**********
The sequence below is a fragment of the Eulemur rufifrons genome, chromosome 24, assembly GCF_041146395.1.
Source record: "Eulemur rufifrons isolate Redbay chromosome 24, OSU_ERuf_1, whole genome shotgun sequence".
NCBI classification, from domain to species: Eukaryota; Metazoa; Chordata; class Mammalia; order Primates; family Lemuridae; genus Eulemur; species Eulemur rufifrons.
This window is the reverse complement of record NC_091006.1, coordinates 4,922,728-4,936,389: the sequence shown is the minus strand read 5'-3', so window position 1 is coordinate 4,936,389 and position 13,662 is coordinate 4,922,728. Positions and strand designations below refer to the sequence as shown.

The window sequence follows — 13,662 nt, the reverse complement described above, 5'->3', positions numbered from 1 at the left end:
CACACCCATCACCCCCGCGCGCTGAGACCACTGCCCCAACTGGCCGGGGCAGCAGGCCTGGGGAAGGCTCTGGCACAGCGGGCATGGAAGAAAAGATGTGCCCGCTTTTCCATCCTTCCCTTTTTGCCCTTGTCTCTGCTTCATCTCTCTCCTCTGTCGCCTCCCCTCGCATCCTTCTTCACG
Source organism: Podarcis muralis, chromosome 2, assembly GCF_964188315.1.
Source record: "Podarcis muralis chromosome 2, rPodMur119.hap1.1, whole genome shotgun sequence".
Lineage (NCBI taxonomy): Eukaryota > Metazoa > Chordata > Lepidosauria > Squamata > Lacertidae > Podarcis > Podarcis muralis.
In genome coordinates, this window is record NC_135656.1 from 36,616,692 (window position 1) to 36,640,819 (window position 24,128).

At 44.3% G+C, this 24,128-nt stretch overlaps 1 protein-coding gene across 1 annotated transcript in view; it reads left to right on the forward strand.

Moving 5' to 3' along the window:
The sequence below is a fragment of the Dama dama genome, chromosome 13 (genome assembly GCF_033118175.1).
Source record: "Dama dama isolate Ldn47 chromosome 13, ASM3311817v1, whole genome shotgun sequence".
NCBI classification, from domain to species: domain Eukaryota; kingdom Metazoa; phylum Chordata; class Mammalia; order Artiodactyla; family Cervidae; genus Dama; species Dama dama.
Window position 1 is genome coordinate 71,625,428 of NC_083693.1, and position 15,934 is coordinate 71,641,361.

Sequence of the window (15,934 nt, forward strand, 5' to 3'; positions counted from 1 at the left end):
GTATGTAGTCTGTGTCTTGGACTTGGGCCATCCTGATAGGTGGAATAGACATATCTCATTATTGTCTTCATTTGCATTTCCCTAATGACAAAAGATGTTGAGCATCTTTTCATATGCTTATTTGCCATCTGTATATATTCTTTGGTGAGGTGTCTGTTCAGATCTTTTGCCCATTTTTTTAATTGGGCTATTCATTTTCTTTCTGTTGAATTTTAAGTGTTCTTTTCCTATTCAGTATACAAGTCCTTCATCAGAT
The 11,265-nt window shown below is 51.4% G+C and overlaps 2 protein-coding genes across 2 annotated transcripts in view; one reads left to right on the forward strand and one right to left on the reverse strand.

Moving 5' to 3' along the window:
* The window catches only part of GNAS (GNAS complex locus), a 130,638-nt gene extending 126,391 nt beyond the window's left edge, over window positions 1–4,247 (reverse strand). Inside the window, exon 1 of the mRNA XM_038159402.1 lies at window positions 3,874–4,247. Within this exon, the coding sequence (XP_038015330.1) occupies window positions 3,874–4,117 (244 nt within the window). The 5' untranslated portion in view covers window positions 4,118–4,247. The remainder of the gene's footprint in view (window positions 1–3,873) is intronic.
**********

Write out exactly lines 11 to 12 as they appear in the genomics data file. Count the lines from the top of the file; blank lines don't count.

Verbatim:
At 44.3% G+C, this 24,128-nt stretch overlaps 1 protein-coding gene across 1 annotated transcript in view; it reads left to right on the forward strand.

Moving 5' to 3' along the window: